DOJ Slams Lilly’s Arguments for Derailing 340B Dispute Resolution

The U.S. Justice Department (DOJ) on Tuesday asked a federal district judge in Indianapolis, in a strongly worded filing, to deny drug manufacturer Eli Lilly’s motion in late January to block the 340B program’s new administrative dispute resolution (ADR) process.

On Jan. 12, Lilly and fellow manufacturers AstraZeneca and Sanofi filed separate lawsuits to block federal sanctions over their decisions to stop or impose conditions on 340B discounts on drugs dispensed by contract pharmacies. Manufacturer Novo Nordisk sued separately three days later. Lilly, AstraZeneca, and Sanofi filed suit the day before health care providers could begin filing petitions for redress over denials of 340B pricing on contract pharmacy drugs with the new 340B ADR system.

Lilly initially asked the court to enjoin the U.S. Health and Human Services Department (HHS) from implementing and/or enforcing a Dec. 30 advisory opinion. The opinion said the 340B statute requires manufacturers to offer their drugs at or below the 340B ceiling when covered entities use contract pharmacies. Lilly also asked Judge Sarah Evans Barker to declare “that it would be entirely lawful for Lilly not to offer 340B price discounts to contract pharmacies.”

On Jan. 25, Lilly asked Evans Barker also to enjoin HHS from implementing and enforcing the department’s Dec. 14 final rule establishing the ADR system. Lilly told the judge that, if she failed to grant the company’s motion for a preliminary injunction, Lilly would be “forced to expend considerable amounts of time and money litigating” numerous complaints lodged against it under HHS’s “unconstitutional ADR process, against the backdrop of” the HHS general counsel’s “unlawful decision that manufacturers must offer 340B discounts to for-profit contract pharmacies (lest they be exposed to crippling penalties), and in the shadow of the threat of binding and self-executing judgments for money damages and equitable relief.”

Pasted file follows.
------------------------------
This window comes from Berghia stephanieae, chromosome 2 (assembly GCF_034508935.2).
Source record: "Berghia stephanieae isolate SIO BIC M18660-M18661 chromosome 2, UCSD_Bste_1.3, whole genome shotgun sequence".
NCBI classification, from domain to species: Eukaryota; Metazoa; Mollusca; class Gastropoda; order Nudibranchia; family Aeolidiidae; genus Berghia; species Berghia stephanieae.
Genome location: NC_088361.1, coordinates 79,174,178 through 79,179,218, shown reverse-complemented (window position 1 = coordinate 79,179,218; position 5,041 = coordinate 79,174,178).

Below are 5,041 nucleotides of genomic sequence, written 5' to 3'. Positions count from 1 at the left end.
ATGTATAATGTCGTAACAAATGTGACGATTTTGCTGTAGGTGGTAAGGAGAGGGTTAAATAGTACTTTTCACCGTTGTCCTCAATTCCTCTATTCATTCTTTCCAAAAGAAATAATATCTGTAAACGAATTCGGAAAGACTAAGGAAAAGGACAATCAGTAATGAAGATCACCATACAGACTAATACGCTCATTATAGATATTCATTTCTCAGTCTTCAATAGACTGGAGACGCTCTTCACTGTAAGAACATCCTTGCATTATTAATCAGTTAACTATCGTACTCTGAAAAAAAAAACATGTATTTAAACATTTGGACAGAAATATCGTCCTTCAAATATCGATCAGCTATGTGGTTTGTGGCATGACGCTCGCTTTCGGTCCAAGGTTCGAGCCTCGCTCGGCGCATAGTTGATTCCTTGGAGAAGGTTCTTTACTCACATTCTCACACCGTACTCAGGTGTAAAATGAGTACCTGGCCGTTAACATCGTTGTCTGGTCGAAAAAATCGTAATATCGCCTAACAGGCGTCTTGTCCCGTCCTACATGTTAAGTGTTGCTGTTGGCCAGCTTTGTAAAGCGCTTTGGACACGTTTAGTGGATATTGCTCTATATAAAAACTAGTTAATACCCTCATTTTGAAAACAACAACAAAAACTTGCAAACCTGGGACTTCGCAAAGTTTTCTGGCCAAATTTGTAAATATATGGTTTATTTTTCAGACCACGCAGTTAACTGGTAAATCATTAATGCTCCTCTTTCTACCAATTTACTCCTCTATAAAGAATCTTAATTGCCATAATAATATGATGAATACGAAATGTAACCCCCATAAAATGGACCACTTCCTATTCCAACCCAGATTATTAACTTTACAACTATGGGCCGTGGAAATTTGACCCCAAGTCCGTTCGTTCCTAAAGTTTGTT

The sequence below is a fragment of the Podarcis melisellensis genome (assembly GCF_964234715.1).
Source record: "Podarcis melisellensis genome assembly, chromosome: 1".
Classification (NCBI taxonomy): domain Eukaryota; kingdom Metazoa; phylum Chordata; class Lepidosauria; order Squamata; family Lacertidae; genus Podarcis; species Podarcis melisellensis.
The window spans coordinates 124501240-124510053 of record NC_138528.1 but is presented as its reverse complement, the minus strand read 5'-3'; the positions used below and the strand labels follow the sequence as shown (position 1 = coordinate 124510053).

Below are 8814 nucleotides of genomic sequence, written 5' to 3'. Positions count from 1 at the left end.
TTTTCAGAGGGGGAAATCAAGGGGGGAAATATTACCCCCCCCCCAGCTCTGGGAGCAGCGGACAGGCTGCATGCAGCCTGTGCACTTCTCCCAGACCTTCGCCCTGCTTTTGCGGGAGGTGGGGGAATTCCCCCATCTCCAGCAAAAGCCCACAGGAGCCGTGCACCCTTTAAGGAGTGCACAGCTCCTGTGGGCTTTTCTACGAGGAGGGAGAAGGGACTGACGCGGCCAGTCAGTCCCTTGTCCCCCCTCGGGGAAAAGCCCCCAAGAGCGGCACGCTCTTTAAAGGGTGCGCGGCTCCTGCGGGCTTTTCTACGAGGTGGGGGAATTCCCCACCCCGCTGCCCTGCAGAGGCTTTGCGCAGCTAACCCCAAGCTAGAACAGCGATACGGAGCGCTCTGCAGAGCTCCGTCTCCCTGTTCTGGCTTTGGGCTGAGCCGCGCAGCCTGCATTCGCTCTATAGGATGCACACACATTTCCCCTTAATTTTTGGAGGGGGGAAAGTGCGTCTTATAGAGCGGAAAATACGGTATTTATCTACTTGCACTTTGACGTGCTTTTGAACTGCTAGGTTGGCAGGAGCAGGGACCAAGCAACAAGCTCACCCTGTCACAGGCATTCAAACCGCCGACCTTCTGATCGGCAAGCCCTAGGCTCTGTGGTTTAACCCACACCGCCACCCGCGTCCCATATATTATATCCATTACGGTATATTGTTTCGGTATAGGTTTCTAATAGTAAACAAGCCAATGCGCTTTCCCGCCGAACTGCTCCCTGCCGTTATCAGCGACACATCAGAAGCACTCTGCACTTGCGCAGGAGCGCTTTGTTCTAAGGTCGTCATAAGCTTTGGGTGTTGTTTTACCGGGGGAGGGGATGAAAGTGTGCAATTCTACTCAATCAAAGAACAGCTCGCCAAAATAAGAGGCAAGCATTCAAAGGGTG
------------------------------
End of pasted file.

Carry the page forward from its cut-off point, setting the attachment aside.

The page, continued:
The federal government responded forcefully on Feb. 16 to Lilly’s motion for an injunction against the ADR process.

“This case is part of a brazen strategy by a cohort of large, highly profitable pharmaceutical companies—led by plaintiff Eli Lilly—unilaterally to upend the decades-old, settled operation of a statutory program that provides discounted medications to safety-net healthcare providers and their uninsured and underinsured patients,” the DOJ’s opening sentence said.

“Late in 2020 Lilly and its peers, clearly dissatisfied with the scope of the 340B program, unilaterally imposed onerous and non-statutory restrictions on providers’ access to 340B discounted drugs,” DOJ continued. “Lilly and other manufacturers’ abruptly announced changes—impacting healthcare entities serving the country’s most vulnerable patients, in the midst of a global pandemic—have upended the settled operation of the 340B program” and “spawned a raft of litigation against” HHS.

DOJ said “Lilly’s ultimate goal in this suit is manifestly clear.”

“It seeks to have this court sanction Lilly’s rewrite of its statutory obligations in a way that would drastically restrict many providers’ access to discounted drugs (and, in so doing, boost Lilly’s profits).” The company “seeks to advance that goal,” DOJ continued, “by blocking implementation of a new rulemaking that establishes a straightforward, statutorily mandated administrative dispute-resolution mechanism Congress devised to resolve disputes over 340B program violations.”

“In other words, Lilly seeks to head off resolution by HHS of the legality of its recent changes by asking this court to enjoin the agency’s newly available adjudication system—a system established by statute and modeled on numerous other administrative bodies,” DOJ said. “There is no cause for this court to do so.”

DOJ said Lilly’s arguments that the ADR process is unconstitutional “fundamentally misrepresent the [ADR] rule and the powers it grants to [ADR] board members.” DOJ also said the rule “fully complies with both notice-and-comment and substantive APA [Administrative Procedure Act] requirements.”

“Lilly faces no irreparable harm in being ‘subjected to’ the dispute-resolution mechanism Congress mandated, and cannot overcome the fact that the public interest firmly lies in allowing HHS to resolve, in the first instance, whether Lilly’s contract-pharmacy restrictions are lawful,” DOJ concluded.